School Safety Tops Young People’s List of Election Concerns. But Will It Lead Them to Vote?

Students from Montgomery Blair High School march down Colesville Road in support of gun reform legislation on Feb. 21, 2018, in Silver Spring, Maryland. (Photo credit: Win McNamee/Getty Images)


The February school shooting in Parkland, Florida, and subsequent student activism around school safety and gun control are fueling young people’s political engagement ahead of next week’s midterm elections.

“We can argue all we want, but the only way we win the argument [for more gun control] is when we go and we vote on these decisions,” Mei-Ling Ho-Shing, a senior at Marjory Stoneman Douglas High School, said at a conference Friday.

Ho-Shing and eight other high school student activists from around the country spoke on a panel during the Council of the Great City Schools’ annual conference in Baltimore days ahead of a new poll confirming the strong link between the Parkland shooting and the civic engagement of students. A study released Monday from the Education Week Research Center found that 40 percent of the youngest eligible voters, those ages 18 and 19, cited the Florida shooting as having quite a lot or a great deal of influence on their political engagement. It tied with “reaching the voting age,” and edged out President Trump and his administration as drivers of engagement, the study found.

However, the Baltimore forum and a spate of youth-focused polls offered some mixed signals about whether students of voting age would show up to the polls next week in any large numbers.

Students have led a wave of activism in the eight months since the Parkland shooting, including a national school walkout and the March for Our Lives in Washington. Leaders of the movement from Marjory Stoneman Douglas High School led a national bus tour this summer to register young voters, and a group of students last weekend wrote a School Safety Bill of Rights calling for better mental health care in schools and gun control reforms.

On school safety questions, the students at the Baltimore conference were generally, though not universally, opposed to increasing the number of metal detectors, school safety officers, and other common security measures on campus.

“We should always be empowering our students, not disenfranchising them. More guns has never been the solution to any problem,” said Esther Ubadigbo, a junior at Roosevelt High School in Des Moines, Iowa, said of arming teachers, another proposed solution to school shootings.

Beyond gun issues and school safety, they discussed their concerns with the environmentimmigration, the MeToo movement, and lowering the voting age.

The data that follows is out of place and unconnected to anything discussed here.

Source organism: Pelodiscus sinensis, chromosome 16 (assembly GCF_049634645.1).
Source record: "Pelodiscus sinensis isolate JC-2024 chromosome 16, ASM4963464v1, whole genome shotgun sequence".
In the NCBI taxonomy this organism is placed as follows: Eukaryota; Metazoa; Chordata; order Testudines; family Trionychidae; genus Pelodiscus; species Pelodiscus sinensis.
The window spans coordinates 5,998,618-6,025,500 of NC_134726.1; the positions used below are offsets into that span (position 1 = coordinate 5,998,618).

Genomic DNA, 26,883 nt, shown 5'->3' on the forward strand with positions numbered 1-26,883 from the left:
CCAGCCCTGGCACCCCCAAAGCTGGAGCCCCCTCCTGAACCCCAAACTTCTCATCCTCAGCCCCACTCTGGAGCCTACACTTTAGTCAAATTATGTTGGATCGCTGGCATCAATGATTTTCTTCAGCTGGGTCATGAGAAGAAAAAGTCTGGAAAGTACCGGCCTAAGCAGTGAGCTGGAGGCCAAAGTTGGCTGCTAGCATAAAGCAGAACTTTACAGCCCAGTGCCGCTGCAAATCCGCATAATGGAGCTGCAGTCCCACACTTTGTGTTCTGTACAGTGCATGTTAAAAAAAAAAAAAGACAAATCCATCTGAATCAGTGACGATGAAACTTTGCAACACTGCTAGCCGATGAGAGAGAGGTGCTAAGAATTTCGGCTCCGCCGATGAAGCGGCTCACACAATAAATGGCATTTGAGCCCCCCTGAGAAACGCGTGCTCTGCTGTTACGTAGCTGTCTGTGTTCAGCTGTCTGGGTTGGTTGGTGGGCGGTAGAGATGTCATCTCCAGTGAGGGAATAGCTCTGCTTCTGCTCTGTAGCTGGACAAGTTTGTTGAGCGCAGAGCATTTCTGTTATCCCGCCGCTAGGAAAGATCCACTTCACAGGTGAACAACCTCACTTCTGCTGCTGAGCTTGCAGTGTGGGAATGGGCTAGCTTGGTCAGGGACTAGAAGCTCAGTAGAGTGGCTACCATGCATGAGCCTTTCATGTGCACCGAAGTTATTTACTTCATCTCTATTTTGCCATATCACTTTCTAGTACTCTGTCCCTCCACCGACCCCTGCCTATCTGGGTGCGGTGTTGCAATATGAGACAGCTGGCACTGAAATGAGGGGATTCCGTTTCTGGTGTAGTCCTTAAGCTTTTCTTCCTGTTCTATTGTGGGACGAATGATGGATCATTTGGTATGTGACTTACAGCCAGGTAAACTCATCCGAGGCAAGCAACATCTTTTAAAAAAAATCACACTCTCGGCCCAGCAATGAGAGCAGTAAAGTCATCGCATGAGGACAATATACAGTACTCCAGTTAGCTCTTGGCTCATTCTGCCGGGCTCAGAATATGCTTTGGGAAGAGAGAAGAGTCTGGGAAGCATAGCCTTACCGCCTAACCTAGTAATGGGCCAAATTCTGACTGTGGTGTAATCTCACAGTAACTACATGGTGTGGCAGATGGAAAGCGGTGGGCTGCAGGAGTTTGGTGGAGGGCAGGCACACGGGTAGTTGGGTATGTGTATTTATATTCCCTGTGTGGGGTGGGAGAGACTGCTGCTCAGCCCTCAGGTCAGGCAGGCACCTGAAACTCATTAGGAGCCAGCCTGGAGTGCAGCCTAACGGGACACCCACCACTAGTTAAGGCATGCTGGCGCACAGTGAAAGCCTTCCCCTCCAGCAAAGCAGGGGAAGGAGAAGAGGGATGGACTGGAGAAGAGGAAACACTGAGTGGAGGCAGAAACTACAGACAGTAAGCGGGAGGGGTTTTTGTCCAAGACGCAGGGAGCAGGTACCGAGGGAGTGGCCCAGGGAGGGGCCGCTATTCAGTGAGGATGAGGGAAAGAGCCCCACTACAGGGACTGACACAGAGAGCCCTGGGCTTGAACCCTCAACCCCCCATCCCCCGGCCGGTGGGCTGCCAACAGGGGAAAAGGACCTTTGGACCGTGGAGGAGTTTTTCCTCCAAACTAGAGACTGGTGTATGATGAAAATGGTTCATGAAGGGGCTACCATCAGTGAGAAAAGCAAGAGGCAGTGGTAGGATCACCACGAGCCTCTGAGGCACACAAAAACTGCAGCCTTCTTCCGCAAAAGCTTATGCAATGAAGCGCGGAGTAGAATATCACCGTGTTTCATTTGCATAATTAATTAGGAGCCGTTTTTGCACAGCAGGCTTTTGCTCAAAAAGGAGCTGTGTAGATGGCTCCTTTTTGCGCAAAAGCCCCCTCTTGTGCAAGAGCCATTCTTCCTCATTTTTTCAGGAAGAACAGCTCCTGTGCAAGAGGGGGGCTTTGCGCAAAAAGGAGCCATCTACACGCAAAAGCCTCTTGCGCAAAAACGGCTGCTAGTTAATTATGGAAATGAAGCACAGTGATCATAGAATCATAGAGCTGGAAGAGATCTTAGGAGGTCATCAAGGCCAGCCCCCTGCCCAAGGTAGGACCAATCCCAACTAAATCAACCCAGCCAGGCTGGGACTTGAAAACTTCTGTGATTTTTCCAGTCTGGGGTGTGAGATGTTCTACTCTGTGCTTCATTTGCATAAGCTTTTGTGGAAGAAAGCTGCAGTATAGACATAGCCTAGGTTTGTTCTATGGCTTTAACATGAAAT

The student panelists’ concerns about school safety and gun control are also reflected in broader public opinion polls of young voters.

In the Education Week survey, which was funded by the Education Writers Association, 15 percent of young people cited either school safety (8 percent) or gun control (7 percent) as the most important social problem facing the country. They were the most cited concerns among a long list, above issues like terrorism (4 percent) or health care (3 percent).

A separate study released last week of a broader group of young people also found a high degree of concern about guns: two-thirds of voters ages 18 to 29 said school shootings are one of the most important issues facing America, and 70 percent said gun laws in America should be more strict.

That’s similar to the general population: 68 percent of people surveyed by Pew in September said gun policy was a “very important” issue affecting their votes this fall, close behind Supreme Court appointments (the poll was conducted in the midst of the confirmation fight for now-Justice Brett Kavanaugh), health care, and the economy.

Despite the walkouts and increased media presence of student activists, the leaders at the Baltimore conference, most of whom aren’t yet old enough to vote, weren’t particularly optimistic that their slightly older peers would turn up at the polls next week.

“We tend to represent a very small amount of students that are civically engaged,” Nick Paesler, a senior at Cleveland High School in Portland, Oregon, told the conference. “Students don’t really see how their voice and their vote can make a difference.”

Some of the students on the panel said there isn’t a larger youth voting movement because there isn’t one bipartisan issue that unites young people’s advocacy, like ending the Vietnam War or lowering the voting age did in the 1970s.

Others said it’s because those in power make decisions that ignore the voice of young people.

“We see everything in our country and we think, or I think, ‘Man, our country really doesn’t care about me,’” Kay Galarza, a student in New York City, said. “Our country either doesn’t see us, or hears us but decides to silence us even further.”

The Education Week study, which surveyed just the youngest eligible voters, found very different results: nearly two-thirds of respondents said they plan to vote.

But there is cause for a high degree of skepticism. If anywhere even close to the 63 percent of those young people actually vote, it would be a historic high. No more than 20 percent of Americans ages 18 to 24 have turned out in any midterm election in the past 20 years, according to the U.S. Census. In 2014, the turnout was particularly low for that age group, just 15.9 percent.

Other surveys predict far less robust participation by young voters: a June poll found that just 28 percent of those 18 to 29 said they are “absolutely certain” they’ll vote next week.

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